Living Black: Social Life in an African American Neighborhood (Paperback)Mark S. Fleisher (author)
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The North End was settled in the late nineteenth century by descendants of slaves who were seeking employment at the local university. Anthropologist Mark Fleisher offers a window into its daily life at the end of the twentieth century, particularly through the stories of Mo and Memphis Washington, who fight to sustain a stable home for their children, and of Burpee, a local man who has returned to the North End to rebuild his life after years of crime and punishment in Chicago.
Living Black is based on six years of Fleisher's firsthand participant observation in the North End. Earlier studies of the North End, conducted by black graduate students at the University of Illinois in the 1930s and 1960s, indicate that the community Fleisher found in the 1990s carried forward out of slavery a culture of resilience, intergenerational social and economic support, an ability to cope with and adjust to conditions of privation, and a climate of positive interracial relationships between the North End's black residents and the predominantly white university community and local law enforcement agencies.
Publisher: University of Wisconsin Press
Number of pages: 176
Weight: 525 g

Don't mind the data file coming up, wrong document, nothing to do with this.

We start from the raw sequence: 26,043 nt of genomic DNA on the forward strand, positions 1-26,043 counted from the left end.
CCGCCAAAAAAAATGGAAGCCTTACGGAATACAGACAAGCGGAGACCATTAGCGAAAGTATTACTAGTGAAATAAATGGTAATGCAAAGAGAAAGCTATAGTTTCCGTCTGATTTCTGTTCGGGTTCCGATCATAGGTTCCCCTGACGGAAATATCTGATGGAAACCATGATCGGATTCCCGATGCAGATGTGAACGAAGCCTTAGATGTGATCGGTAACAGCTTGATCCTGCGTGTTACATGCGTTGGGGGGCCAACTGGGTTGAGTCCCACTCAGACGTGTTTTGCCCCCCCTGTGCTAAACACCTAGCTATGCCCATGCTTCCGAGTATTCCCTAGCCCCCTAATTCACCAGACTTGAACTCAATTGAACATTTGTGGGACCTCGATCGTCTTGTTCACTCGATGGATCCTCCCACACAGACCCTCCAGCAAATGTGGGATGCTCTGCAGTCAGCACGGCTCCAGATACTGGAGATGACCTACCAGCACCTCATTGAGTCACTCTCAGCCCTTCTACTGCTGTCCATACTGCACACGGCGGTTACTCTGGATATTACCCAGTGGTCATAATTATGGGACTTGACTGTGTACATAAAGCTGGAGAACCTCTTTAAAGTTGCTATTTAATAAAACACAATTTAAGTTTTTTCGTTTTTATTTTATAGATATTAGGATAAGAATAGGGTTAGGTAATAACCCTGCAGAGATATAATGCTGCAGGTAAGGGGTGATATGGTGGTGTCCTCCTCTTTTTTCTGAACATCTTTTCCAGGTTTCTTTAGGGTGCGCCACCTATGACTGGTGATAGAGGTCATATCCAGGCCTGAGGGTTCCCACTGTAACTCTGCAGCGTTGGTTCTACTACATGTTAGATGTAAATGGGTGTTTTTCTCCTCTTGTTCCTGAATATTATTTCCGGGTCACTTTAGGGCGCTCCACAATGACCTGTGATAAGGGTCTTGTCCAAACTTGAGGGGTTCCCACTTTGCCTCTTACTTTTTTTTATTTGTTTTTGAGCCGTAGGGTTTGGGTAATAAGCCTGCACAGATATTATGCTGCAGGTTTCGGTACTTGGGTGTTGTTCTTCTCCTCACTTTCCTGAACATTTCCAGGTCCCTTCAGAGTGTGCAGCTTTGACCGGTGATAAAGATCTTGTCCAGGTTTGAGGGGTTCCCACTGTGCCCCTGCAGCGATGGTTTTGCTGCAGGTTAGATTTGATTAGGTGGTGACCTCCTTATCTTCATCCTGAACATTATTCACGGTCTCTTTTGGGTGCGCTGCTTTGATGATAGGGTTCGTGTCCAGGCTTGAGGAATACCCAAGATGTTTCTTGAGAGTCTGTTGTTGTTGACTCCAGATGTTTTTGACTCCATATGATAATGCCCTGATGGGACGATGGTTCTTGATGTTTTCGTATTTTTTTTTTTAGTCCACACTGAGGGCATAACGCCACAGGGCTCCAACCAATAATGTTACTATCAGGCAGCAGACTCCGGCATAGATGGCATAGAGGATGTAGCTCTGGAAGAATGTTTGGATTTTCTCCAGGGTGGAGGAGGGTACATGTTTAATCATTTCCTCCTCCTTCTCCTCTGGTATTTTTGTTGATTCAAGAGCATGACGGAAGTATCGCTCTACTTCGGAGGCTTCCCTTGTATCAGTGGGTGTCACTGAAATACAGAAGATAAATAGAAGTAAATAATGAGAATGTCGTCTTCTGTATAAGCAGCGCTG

Dimensions: 229 x 152 x 9 mm
Goes against the common notion that American ghettos are broken places. . . . Brief, accessible . . . suitable for a general readership. Kirkus Reviews
A very engaging account of fieldwork among gang members, their families, and their community, in line with ethnographies like Tally s Corner, Code of the Street, or Gang Leader for a Day. Jeffrey Ian Ross, coauthor of Beyond Bars
A human story, not necessarily an account of white vs black or haves vs have nots. . . . Living Black should be required reading for anyone who could benefit from a look outside their own world into the world of others. Which is most of us. Chicago Book Review"
An accessible introduction to ethnographic fieldwork, a window into a deeply textured community . . . and an illustration of the myriad ways that poverty and racism have cascading implications for communities, families, and individuals. Michigan Historical Review"